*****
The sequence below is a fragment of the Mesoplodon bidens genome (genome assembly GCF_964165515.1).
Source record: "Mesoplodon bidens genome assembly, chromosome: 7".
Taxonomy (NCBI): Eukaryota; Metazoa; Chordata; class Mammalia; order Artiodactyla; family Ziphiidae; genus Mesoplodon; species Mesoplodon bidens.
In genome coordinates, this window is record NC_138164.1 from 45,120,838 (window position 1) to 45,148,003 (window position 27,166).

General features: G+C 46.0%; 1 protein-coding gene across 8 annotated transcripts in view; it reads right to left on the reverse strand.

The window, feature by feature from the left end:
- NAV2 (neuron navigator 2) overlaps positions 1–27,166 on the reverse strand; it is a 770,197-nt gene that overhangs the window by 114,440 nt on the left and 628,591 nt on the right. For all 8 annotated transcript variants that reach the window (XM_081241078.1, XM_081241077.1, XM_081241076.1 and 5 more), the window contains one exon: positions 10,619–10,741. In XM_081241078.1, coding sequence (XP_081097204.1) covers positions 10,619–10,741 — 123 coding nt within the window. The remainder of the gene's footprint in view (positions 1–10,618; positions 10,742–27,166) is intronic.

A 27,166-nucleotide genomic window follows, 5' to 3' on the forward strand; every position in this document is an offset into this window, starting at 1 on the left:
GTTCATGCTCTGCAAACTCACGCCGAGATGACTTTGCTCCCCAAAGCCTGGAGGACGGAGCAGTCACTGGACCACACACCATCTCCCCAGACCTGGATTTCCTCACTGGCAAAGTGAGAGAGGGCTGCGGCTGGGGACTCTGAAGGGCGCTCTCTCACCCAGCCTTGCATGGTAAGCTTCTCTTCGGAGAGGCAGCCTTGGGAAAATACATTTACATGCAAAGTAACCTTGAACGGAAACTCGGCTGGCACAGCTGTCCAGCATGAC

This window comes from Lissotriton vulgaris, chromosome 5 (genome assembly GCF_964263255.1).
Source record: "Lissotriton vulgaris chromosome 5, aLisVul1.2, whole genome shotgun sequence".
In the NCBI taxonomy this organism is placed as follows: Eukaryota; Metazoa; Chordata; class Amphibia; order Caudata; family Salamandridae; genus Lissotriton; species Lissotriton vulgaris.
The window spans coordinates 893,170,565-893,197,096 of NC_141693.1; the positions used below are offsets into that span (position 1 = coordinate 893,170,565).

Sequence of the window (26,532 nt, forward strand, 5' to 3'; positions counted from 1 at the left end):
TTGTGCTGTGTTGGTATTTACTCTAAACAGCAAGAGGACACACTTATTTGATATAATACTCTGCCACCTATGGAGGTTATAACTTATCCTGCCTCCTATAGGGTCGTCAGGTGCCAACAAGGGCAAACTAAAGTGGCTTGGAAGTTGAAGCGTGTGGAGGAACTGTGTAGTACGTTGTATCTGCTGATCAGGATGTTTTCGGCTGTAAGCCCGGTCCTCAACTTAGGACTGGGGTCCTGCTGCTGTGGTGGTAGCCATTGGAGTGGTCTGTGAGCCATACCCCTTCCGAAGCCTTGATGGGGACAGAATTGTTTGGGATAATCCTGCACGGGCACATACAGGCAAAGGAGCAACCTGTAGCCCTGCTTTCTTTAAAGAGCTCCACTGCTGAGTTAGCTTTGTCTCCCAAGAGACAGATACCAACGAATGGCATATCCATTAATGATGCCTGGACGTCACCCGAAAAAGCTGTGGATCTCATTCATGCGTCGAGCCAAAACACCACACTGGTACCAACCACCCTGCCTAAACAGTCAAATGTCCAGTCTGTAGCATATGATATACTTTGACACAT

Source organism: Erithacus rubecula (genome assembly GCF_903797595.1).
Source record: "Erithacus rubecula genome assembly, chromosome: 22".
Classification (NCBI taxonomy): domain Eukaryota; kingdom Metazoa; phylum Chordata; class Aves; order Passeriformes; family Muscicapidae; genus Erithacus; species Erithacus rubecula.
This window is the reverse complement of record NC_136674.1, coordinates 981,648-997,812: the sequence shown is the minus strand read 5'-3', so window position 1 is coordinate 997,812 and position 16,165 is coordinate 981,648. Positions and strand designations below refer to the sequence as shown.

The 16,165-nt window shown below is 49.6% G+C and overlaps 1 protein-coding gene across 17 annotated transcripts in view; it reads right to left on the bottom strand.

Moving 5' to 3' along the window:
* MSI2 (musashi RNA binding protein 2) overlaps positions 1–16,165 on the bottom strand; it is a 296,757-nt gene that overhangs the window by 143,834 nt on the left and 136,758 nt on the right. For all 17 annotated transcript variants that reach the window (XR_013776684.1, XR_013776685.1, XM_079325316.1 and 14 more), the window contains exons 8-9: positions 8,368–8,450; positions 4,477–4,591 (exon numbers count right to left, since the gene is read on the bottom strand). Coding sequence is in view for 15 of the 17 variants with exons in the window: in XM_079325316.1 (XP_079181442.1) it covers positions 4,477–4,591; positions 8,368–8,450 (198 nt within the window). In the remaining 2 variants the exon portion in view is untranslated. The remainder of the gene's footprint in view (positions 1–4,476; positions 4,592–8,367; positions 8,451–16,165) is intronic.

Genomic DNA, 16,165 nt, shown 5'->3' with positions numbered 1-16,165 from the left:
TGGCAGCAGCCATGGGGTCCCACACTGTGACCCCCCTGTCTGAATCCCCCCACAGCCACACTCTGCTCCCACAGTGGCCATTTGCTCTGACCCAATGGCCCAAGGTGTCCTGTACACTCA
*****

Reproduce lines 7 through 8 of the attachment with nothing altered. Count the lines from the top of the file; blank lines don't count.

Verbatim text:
- NAV2 (neuron navigator 2) overlaps positions 1–27,166 on the reverse strand; it is a 770,197-nt gene that overhangs the window by 114,440 nt on the left and 628,591 nt on the right. For all 8 annotated transcript variants that reach the window (XM_081241078.1, XM_081241077.1, XM_081241076.1 and 5 more), the window contains one exon: positions 10,619–10,741. In XM_081241078.1, coding sequence (XP_081097204.1) covers positions 10,619–10,741 — 123 coding nt within the window. The remainder of the gene's footprint in view (positions 1–10,618; positions 10,742–27,166) is intronic.

A 27,166-nucleotide genomic window follows, 5' to 3' on the forward strand; every position in this document is an offset into this window, starting at 1 on the left: